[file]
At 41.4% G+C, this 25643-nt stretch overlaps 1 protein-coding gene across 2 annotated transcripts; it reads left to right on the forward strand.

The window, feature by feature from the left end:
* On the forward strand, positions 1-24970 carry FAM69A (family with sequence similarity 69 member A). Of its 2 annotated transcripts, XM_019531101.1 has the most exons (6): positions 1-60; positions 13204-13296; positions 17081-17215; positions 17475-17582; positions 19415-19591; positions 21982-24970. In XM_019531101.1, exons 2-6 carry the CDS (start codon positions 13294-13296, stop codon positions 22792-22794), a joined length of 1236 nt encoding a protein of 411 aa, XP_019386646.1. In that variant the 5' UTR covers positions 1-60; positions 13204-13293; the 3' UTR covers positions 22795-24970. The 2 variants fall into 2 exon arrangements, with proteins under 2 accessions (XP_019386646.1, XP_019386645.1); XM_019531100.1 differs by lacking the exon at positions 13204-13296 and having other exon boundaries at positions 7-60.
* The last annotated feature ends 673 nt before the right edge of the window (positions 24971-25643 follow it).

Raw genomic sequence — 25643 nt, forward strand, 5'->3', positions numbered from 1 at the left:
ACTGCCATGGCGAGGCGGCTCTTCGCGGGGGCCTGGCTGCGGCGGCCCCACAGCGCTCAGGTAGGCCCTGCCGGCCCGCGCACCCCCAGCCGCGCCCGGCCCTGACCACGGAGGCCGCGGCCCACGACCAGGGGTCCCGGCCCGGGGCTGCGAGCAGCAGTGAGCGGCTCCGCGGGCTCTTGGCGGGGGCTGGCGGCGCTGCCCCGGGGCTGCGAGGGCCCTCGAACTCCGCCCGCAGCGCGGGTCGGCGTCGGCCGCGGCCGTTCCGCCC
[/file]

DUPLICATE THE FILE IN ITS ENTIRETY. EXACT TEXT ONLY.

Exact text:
At 41.4% G+C, this 25643-nt stretch overlaps 1 protein-coding gene across 2 annotated transcripts; it reads left to right on the forward strand.

The window, feature by feature from the left end:
* On the forward strand, positions 1-24970 carry FAM69A (family with sequence similarity 69 member A). Of its 2 annotated transcripts, XM_019531101.1 has the most exons (6): positions 1-60; positions 13204-13296; positions 17081-17215; positions 17475-17582; positions 19415-19591; positions 21982-24970. In XM_019531101.1, exons 2-6 carry the CDS (start codon positions 13294-13296, stop codon positions 22792-22794), a joined length of 1236 nt encoding a protein of 411 aa, XP_019386646.1. In that variant the 5' UTR covers positions 1-60; positions 13204-13293; the 3' UTR covers positions 22795-24970. The 2 variants fall into 2 exon arrangements, with proteins under 2 accessions (XP_019386646.1, XP_019386645.1); XM_019531100.1 differs by lacking the exon at positions 13204-13296 and having other exon boundaries at positions 7-60.
* The last annotated feature ends 673 nt before the right edge of the window (positions 24971-25643 follow it).

Raw genomic sequence — 25643 nt, forward strand, 5'->3', positions numbered from 1 at the left:
ACTGCCATGGCGAGGCGGCTCTTCGCGGGGGCCTGGCTGCGGCGGCCCCACAGCGCTCAGGTAGGCCCTGCCGGCCCGCGCACCCCCAGCCGCGCCCGGCCCTGACCACGGAGGCCGCGGCCCACGACCAGGGGTCCCGGCCCGGGGCTGCGAGCAGCAGTGAGCGGCTCCGCGGGCTCTTGGCGGGGGCTGGCGGCGCTGCCCCGGGGCTGCGAGGGCCCTCGAACTCCGCCCGCAGCGCGGGTCGGCGTCGGCCGCGGCCGTTCCGCCC